Exploring the impact that the Queen's patronage has had on British couture in the 20th century, the collection on display includes creations worn by the Queen herself.
So brides-to-be will have little further to go than our home capital of London for regal wedding day inspiration and timeless, royal elegance.
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Glamourous and romantic eveningwear was key to the well-known fashions of the 1950s and 1960s and no-one showed off this better than Norman Hartnell's famous in-house embroiderers.
With fitted waists and floor-length silk skirts, the designer's elegant gowns attracted royal and aristocratic customers, including our very own Queen Elizabeth II. Of course, Norman's most iconic design was the Queen's wedding dress in 1947, and later her Coronation dress of 1953.
As part of the Jubilee year, Celia Joicey, Head of Fashion and Textile Museum, said that the prized institute was "delighted that this exhibition celebrates the important role the Royal Family play in promoting British fashion."
The process and craft involved in making the intricate hats and headpieces that royals are often seen wearing is also explored, as 'Hartnell to Amies' highlights the milliner’s role through the work of Australian-born designer Frederick Fox. His most famous designs are the hats he created for Queen Elizabeth and the Queen Mother, among many other celebrities worldwide.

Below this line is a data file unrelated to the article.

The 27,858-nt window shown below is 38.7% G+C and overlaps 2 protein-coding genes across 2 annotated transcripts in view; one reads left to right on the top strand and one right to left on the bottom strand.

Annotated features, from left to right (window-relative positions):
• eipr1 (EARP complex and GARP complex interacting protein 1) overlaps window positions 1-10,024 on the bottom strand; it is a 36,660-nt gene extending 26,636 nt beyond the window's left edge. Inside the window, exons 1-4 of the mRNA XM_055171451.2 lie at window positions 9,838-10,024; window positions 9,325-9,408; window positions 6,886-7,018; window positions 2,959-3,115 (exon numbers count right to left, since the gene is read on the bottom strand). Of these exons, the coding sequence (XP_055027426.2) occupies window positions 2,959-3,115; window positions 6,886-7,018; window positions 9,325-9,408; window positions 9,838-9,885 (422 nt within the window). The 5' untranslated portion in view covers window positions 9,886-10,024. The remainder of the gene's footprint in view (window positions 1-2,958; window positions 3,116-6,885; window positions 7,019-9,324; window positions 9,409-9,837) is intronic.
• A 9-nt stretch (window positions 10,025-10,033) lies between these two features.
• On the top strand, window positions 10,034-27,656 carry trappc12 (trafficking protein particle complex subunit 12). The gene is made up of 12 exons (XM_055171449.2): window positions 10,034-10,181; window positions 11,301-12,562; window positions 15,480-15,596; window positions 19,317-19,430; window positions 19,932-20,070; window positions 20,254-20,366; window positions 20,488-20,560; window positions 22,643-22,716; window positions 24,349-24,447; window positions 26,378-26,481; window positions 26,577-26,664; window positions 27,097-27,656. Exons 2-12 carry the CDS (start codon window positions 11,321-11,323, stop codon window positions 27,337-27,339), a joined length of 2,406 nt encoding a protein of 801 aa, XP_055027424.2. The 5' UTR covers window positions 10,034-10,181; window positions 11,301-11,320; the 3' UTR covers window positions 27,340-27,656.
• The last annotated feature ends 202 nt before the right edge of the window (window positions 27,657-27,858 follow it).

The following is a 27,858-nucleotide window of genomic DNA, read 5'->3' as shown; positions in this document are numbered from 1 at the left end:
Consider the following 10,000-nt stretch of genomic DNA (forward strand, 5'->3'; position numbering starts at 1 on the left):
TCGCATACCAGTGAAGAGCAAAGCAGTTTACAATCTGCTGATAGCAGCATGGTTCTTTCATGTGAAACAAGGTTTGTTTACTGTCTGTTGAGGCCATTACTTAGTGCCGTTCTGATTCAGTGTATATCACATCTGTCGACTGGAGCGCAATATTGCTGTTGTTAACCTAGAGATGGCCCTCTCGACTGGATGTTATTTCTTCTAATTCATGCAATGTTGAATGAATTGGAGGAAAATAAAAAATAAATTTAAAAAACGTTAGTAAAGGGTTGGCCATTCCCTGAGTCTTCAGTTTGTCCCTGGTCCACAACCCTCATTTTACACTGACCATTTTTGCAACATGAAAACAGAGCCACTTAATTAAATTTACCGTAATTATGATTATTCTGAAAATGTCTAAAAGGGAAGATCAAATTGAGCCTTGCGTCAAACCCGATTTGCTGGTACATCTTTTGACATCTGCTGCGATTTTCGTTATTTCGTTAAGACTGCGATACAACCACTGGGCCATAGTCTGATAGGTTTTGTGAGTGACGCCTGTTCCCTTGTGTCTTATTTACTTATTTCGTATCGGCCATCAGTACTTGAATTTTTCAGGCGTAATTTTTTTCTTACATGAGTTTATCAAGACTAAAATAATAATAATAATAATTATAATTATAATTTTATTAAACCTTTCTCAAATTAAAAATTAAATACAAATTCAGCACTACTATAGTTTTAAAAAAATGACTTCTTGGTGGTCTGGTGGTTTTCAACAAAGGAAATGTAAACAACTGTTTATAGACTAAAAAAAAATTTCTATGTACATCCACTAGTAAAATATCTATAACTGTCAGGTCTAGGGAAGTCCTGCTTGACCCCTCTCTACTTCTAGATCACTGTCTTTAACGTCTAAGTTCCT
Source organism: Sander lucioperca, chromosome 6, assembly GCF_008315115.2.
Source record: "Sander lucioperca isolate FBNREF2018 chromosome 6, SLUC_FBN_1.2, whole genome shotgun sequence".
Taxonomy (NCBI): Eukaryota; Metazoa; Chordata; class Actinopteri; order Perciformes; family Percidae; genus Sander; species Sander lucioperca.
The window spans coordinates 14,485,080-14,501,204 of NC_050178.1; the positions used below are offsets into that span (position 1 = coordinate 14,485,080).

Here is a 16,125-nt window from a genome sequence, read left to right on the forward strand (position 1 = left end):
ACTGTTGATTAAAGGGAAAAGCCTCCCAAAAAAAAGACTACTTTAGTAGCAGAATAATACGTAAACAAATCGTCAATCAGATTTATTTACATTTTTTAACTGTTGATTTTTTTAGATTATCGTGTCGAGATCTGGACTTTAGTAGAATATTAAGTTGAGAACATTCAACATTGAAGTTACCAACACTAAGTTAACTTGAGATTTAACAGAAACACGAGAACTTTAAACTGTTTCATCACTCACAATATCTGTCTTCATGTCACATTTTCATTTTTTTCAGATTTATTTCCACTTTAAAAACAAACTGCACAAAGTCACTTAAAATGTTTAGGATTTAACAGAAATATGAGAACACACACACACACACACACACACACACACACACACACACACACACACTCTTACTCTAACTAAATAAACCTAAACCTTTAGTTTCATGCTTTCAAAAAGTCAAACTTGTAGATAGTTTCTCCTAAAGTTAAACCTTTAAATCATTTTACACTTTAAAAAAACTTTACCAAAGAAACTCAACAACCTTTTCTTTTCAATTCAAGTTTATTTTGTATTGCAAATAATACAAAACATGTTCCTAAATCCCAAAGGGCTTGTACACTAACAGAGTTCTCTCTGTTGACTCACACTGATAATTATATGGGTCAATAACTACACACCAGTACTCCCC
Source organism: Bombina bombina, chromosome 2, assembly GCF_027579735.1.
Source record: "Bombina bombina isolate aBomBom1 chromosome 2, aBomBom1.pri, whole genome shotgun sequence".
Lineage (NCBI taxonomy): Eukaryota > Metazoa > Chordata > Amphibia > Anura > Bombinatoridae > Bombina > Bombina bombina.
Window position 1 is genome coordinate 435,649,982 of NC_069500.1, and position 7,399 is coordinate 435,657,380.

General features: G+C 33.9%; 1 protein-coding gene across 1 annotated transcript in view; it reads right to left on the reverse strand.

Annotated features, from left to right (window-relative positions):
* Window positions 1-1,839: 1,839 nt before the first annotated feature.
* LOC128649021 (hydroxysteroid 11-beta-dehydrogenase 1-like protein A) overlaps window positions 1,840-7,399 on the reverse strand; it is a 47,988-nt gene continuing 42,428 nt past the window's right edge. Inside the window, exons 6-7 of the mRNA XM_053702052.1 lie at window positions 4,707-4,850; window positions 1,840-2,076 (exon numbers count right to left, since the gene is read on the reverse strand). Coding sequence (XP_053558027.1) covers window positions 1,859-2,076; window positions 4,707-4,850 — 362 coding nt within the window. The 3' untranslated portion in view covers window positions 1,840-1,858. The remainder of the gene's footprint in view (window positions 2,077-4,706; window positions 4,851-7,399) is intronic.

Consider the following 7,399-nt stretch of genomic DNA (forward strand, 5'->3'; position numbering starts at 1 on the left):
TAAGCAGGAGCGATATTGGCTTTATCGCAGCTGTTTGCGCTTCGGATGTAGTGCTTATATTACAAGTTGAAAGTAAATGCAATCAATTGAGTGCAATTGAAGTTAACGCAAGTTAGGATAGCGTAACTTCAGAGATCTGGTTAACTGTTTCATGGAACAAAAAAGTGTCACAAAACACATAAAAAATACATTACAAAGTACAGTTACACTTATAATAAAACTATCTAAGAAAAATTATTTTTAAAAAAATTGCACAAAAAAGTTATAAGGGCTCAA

Filled with glittering tulle gowns, the exhibition acts as a major retrospective of London couture design. Dennis Nothdruft, Curator of Fashion and Textile Museum, spoke of the "creativity and craftsmanship of these designers" as "breathtaking and deserving of contemporary attention".
And you'll no doubt be stunned by the timeless quality of photos by Norman Parkinson who captured the glamour and luxury of high-society women wearing the most exceptional tailoring.
The legendary photographer for Vogue was instrumental in taking portrait and fashion photography beyond the stiff formality of his predecessors and injecting an easy and casual elegance into his images. The exhibition also features images never seen before by the public eye.
The exhibition runs from November 16, 2012 – February 23, 2013